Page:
Iberian Magpie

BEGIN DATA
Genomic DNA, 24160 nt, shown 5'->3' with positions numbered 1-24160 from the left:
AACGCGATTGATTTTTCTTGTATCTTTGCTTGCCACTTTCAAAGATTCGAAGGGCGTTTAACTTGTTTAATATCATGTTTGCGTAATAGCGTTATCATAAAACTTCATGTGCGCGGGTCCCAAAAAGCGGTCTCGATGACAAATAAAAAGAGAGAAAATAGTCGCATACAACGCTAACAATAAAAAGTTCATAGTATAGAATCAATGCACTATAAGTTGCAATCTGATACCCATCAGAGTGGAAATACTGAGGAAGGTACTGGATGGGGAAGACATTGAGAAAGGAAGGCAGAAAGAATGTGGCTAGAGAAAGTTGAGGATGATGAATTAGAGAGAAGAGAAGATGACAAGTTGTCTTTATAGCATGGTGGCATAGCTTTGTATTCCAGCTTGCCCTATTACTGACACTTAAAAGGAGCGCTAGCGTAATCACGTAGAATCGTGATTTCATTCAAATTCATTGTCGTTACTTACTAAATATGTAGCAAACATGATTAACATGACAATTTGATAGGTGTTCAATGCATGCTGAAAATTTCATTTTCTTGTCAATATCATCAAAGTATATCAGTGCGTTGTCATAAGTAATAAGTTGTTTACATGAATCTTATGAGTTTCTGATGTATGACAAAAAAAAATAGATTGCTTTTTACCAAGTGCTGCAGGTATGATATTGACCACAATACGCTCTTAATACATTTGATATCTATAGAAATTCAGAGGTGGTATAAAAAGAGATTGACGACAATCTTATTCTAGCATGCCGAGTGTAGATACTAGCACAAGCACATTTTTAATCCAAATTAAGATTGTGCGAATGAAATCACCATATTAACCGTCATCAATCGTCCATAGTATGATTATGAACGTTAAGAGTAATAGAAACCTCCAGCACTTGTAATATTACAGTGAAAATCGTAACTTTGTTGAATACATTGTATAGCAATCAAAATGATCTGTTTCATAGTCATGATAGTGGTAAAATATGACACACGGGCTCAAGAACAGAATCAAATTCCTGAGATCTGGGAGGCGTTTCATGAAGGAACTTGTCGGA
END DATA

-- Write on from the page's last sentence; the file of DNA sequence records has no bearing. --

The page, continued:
Unlike the Iberian magpies this form has a long pictorial history.  One of the most celebrated examples of Chinese silkscreen painting the “Magpies and Hare” (featuring two Azure-winged Magpies) dates from almost 800 years earlier.  Due to a happy coincidence that in Mandarin ‘two magpies’ sounds like ‘double happiness’, so the symbol of two magpies became a traditional motif for gifts given for celebrations (esp. weddings). It wasn’t until Prince Charles Lucien Bonaparte (nephew of Napoleon) examined skins more carefully that it was realised that Cook’s Azure-winged Magpie differed from the Asian birds – a discovery announced at a meeting in Birmingham in 1849 and formalised the following year. Eastern birds are marginally larger, distinctly greyer and have those white tail tips. Confusion between the two forms still persists and only a few years ago I saw Chinese birds in an aviary at Leeds Castle with an information board explaining that these were rare Iberian Azure-winged Magpies.